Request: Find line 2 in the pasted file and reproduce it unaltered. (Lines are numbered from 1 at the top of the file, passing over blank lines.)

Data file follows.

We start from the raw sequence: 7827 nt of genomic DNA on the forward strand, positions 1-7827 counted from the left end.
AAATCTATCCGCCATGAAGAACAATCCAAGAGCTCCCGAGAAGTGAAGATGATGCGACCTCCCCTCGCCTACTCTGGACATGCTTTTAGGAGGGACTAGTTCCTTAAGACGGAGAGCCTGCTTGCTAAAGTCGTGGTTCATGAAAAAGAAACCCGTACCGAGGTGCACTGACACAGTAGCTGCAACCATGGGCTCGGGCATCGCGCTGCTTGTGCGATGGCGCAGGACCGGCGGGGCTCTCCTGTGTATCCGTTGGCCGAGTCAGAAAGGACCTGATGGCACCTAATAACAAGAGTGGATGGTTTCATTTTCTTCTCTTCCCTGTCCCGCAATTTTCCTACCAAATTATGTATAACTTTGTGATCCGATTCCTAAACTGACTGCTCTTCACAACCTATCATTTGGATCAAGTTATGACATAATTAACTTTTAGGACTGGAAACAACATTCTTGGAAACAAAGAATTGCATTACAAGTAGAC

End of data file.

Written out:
AAATCTATCCGCCATGAAGAACAATCCAAGAGCTCCCGAGAAGTGAAGATGATGCGACCTCCCCTCGCCTACTCTGGACATGCTTTTAGGAGGGACTAGTTCCTTAAGACGGAGAGCCTGCTTGCTAAAGTCGTGGTTCATGAAAAAGAAACCCGTACCGAGGTGCACTGACACAGTAGCTGCAACCATGGGCTCGGGCATCGCGCTGCTTGTGCGATGGCGCAGGACCGGCGGGGCTCTCCTGTGTATCCGTTGGCCGAGTCAGAAAGGACCTGATGGCACCTAATAACAAGAGTGGATGGTTTCATTTTCTTCTCTTCCCTGTCCCGCAATTTTCCTACCAAATTATGTATAACTTTGTGATCCGATTCCTAAACTGACTGCTCTTCACAACCTATCATTTGGATCAAGTTATGACATAATTAACTTTTAGGACTGGAAACAACATTCTTGGAAACAAAGAATTGCATTACAAGTAGAC